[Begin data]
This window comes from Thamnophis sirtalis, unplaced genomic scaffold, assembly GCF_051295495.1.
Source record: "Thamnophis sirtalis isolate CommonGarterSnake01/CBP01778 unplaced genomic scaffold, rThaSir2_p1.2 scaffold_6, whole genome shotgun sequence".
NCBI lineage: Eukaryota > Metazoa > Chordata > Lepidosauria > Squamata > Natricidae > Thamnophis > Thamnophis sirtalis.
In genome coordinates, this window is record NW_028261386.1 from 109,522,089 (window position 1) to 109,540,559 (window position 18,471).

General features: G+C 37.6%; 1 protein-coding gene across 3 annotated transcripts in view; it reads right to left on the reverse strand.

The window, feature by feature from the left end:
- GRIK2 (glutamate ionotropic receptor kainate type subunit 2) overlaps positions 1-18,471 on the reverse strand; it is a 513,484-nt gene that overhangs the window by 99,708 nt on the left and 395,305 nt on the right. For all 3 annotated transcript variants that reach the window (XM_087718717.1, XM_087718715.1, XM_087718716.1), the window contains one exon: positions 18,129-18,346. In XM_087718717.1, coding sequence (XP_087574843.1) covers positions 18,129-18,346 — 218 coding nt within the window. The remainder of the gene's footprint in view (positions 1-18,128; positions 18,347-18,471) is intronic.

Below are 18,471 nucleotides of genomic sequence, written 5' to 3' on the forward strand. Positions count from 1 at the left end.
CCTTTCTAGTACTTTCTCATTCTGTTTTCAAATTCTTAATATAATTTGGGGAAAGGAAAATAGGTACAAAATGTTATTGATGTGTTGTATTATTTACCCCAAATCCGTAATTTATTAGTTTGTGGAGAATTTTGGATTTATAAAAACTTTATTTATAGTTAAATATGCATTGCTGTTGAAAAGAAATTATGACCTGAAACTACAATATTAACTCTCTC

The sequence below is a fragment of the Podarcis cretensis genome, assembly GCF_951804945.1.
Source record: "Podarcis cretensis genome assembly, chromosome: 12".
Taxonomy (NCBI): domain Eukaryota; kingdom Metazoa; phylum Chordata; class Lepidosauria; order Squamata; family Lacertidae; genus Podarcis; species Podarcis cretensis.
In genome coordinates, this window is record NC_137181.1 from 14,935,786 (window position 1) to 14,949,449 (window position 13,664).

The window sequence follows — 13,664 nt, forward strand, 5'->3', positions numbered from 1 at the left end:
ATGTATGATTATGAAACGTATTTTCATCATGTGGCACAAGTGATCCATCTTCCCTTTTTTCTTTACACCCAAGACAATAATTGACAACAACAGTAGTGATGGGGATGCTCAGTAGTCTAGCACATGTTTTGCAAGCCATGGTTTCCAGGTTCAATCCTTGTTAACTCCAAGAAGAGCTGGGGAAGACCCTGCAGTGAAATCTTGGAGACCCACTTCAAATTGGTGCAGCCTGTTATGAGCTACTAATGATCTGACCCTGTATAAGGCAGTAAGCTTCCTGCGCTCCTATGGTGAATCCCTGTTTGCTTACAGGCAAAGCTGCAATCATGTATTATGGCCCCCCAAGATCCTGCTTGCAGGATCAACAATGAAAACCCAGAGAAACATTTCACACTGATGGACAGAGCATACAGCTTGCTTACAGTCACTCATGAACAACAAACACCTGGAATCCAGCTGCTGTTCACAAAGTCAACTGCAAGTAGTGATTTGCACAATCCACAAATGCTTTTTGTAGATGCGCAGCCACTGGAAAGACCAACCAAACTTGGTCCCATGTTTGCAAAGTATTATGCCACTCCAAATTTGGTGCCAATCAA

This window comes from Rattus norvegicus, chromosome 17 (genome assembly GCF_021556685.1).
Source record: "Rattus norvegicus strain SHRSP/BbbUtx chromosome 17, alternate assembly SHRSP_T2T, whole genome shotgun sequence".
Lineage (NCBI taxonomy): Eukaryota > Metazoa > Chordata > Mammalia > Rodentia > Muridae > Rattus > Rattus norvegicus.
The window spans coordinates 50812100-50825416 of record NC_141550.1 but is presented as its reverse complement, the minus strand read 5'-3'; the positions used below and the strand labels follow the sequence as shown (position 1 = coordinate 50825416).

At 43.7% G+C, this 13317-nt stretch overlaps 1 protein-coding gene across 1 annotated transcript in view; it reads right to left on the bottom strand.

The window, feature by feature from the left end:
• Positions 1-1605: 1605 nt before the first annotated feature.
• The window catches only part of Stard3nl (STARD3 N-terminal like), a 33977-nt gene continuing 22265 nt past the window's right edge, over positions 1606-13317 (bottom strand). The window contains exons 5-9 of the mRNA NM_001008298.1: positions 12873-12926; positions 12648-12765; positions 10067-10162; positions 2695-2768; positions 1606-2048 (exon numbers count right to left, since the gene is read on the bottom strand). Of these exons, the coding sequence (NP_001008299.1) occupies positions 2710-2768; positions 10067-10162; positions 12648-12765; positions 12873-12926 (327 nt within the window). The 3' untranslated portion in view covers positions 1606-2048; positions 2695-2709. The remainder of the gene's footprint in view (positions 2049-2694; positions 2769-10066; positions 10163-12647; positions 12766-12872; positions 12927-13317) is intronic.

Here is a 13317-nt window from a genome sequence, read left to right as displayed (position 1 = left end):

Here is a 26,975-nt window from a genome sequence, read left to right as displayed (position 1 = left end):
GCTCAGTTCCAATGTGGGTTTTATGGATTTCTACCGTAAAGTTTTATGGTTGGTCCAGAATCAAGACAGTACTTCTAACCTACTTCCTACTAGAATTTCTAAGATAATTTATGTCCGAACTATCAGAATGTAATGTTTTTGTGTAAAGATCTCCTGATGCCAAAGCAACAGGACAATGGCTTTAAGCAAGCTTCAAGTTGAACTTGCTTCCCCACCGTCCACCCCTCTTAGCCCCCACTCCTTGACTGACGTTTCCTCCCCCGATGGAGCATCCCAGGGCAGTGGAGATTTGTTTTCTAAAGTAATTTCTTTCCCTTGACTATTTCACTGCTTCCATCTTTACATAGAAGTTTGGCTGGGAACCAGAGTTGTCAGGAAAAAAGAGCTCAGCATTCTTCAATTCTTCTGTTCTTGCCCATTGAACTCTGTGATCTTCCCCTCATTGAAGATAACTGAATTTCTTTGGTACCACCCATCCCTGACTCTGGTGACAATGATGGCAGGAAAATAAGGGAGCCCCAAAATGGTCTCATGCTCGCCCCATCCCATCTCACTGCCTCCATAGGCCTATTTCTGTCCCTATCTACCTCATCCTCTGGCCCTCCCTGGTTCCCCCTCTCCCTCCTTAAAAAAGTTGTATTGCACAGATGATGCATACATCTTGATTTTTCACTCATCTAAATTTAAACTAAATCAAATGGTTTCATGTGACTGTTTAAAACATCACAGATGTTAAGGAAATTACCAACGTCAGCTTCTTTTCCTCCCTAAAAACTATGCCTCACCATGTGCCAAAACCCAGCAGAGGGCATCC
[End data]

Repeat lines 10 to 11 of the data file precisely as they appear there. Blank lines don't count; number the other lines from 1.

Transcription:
The sequence below is a fragment of the Podarcis cretensis genome, assembly GCF_951804945.1.
Source record: "Podarcis cretensis genome assembly, chromosome: 12".